Pardon – Returning to the Constitutional Intent

President Trump raised eyebrows with recent pardons and reprieves. He needled his opponents by stating that the President even has the power to pardon himself if he wanted. He went on to say that in his case there was no need because he had done nothing wrong.

President Trump Signing Pardon ( recent pardons are noteworthy. One was the posthumous pardon of Jack Johnson, former World Heavyweight Champion boxer. Johnson, an African American, was convicted in 1913 of a federal crime for taking his white girlfriend across state lines.

There was no question that the motivation for prosecution was simply because he was dating a white woman. Johnson served 10 months in prison. He died in 1946.

Johnson’s great great niece, Linda Haywood, asked President George W. Bush to grant a posthumous pardon. It never happened.

She had great hopes for a pardon during the Obama administration. She even had the support of Congress.

President Obama refused to act on the basis of a recommendation from the Justice Department. A Justice Department spokesman wrote that is is the “department’s position that the limited resources which are available to process requests for president clemency—now being submitted in record numbers—are best dedicated to requests submitted by persons who can truly benefit from a grant of the request.”

President Trump learned of the case of Jack Johnson, not from Justice Department lawyers, but from Sylvester Stallone. When the President looked into the case, he saw that this was wrong.

He righted the wrong. Contrary to the view of career lawyers in the Justice Department, Jack Johnson’s family and our nation truly benefited from the grant of this request.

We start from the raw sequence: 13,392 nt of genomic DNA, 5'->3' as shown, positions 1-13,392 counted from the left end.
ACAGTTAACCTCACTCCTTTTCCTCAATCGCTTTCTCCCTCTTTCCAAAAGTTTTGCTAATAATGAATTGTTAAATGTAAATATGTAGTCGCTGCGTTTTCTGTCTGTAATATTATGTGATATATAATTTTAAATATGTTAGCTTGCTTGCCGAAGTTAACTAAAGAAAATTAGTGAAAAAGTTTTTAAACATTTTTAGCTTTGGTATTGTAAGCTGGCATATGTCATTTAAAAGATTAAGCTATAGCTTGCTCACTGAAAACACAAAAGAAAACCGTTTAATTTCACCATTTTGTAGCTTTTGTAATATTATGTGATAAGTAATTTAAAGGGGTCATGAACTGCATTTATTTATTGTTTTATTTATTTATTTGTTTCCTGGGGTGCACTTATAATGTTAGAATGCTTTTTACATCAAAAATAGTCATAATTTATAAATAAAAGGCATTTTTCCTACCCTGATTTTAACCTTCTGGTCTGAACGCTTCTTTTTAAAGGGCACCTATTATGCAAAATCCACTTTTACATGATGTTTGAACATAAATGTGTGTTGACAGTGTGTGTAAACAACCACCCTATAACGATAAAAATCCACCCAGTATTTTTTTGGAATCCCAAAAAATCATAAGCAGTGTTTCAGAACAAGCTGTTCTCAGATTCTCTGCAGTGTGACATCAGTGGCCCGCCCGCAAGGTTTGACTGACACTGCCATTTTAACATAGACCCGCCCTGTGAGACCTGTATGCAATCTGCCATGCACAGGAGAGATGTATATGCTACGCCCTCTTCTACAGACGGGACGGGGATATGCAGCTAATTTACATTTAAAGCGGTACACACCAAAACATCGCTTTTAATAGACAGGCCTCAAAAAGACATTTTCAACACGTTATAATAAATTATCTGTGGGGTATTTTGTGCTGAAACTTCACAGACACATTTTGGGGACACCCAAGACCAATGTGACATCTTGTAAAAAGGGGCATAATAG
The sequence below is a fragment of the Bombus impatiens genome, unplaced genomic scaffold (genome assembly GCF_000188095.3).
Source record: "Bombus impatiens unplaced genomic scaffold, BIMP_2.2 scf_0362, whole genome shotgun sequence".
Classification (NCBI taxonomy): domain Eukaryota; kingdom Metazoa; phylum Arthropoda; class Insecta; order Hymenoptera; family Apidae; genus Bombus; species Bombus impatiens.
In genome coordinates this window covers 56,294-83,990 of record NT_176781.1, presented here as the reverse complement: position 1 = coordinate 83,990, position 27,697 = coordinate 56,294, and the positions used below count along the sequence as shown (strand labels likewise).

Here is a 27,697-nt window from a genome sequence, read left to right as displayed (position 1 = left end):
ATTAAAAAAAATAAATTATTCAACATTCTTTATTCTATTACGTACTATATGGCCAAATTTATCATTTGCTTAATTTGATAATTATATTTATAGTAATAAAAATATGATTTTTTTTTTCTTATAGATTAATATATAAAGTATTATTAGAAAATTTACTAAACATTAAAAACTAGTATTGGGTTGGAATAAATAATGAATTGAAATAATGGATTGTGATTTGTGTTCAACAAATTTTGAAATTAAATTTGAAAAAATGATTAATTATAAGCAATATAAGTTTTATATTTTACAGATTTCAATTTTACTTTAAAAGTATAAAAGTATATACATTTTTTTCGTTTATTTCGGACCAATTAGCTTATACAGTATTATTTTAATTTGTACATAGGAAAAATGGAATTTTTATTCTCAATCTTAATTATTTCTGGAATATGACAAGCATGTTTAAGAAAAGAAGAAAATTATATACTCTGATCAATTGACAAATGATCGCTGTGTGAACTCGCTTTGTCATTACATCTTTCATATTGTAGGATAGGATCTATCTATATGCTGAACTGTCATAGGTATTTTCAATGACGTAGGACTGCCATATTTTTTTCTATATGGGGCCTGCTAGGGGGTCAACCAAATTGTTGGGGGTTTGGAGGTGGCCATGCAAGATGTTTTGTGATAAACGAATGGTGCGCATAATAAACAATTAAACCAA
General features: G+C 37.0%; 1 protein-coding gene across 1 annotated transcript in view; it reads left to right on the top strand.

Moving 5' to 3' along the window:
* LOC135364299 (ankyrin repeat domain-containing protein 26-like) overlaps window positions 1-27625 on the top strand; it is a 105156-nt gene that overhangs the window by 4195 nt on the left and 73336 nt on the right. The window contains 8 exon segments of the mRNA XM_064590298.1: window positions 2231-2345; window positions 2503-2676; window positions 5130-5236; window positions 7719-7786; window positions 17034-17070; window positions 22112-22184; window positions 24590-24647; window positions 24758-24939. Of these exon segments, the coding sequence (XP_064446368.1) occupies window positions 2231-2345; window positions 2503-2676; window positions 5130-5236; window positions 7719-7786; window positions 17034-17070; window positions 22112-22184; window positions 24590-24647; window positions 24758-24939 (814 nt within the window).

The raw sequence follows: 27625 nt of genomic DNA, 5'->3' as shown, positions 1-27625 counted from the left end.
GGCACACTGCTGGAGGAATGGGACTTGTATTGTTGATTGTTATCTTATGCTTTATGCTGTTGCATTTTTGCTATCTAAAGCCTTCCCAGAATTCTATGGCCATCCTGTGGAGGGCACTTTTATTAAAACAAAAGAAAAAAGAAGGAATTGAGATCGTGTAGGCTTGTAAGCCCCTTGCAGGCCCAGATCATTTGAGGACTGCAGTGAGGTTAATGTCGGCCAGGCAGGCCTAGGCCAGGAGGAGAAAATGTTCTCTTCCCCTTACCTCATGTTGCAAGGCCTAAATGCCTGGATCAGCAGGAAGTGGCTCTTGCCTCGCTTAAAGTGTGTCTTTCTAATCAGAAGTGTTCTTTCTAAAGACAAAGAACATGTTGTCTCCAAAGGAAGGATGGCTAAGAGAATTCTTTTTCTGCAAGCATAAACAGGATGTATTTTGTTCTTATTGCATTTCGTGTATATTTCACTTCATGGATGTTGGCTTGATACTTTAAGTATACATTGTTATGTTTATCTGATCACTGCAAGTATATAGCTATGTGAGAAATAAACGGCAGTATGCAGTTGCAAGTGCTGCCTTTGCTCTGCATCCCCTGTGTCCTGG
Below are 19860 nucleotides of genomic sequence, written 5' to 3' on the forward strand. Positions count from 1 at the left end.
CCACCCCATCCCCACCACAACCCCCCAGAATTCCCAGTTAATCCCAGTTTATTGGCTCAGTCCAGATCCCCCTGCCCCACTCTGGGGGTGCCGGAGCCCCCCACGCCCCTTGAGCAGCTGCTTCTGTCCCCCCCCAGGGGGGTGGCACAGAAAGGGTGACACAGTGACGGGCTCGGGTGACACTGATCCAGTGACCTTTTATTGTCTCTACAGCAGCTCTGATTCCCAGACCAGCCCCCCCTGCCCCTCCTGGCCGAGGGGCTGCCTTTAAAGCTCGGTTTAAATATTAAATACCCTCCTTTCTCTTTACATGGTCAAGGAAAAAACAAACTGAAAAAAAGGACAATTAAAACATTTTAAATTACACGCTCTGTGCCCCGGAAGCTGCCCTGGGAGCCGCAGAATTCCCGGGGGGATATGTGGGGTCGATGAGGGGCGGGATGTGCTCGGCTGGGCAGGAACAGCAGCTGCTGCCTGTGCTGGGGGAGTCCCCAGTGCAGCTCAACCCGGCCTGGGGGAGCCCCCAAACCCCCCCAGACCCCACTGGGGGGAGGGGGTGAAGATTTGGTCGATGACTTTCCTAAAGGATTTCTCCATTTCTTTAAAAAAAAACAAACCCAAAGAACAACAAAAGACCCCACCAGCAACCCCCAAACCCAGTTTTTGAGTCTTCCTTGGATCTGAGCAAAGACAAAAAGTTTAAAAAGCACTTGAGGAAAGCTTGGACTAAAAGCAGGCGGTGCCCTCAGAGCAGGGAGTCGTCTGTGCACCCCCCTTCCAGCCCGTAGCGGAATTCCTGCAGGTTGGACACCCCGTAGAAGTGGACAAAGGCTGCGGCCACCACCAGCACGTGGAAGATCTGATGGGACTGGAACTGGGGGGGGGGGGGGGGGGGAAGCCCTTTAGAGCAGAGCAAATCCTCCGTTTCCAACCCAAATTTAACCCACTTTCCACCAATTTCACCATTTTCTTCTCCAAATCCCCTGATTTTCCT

Photo of Alice Johnson (Courtesy of Can-Do)President Trump’s other noteworthy use of his pardon authority was to commute the life sentence of a non-violent drug offender, Alice Johnson. She had served 21 years on conspiracy to possess cocaine and attempted possession of cocaine.

As in the case of Jack Johnson, this was not the first time a request had been made to the Office of the President. Three request were made during the Obama administration. Justice Department lawyers denied her petition. President Obama left it up to the Justice Department and never acted on the request.

Also, as in the case of Jack Johnson, it was not the Justice Department that brought the matter to the President’s attention. It was Kim Kardashian. When the President called for the record and examined the case, he gave Alice Johnson her freedom.

The power of the President to issue pardons is found in Article II of the Constitution. The President “shall have power to grant reprieves and pardons for offences against the United States, except in cases of impeachment.”

The power to pardon is the least limited power granted to the President in the Constitution. Impeachment is the only exception. That is because impeachment is a power granted to the legislative branch in Article I.

President Trump’s direct action on granting pardons and reprieves is a return to the original intent of the framers of the Constitution. Over the years, the power to grant pardons and reprieves gradually became a defacto power of unelected career employees in the Justice Department.

Justice Department lawyers do not have the power to grant a pardon, but for all practical purposes, they decided, made recommendations to the President, and the President signed the papers. President Trump put an end to that practice.

There were probably more than a few lawyers wringing their hands with angst. After all, this President had never spent a day in law school. How could he possibly be qualified to make such decisions? The answer is simple. He is qualified because the Constitution says so.

A pardon changes the status of the one receiving the pardon. In 1867, Supreme Court Justice Stephen Field wrote that the effect of a Presidential pardon on an individual, “makes him, as it were, a new man… so that in the eye of the law the offender is as innocent as if he had never committed the offence.”

The philisophical basis of the power to pardon is also the foundation of the Christian faith. In II Corinthians 5:17, Paul wrote, “Therefore if anyone is in Christ, he is a new creature; the old things passed away; behold, new things have come.” These words may have been in Justice Field’s mind when he wrote “makes him, as it were, a new man..”

In the case of Jack Johnson, President Trump righted a wrong that was over a century old. In the case of Alice Johnson, he showed compassion and grace to give her a second chance. I am glad to see President Trump putting the Constitutional human element back into pardons and reprieves.

Signature-Donald E. Cole

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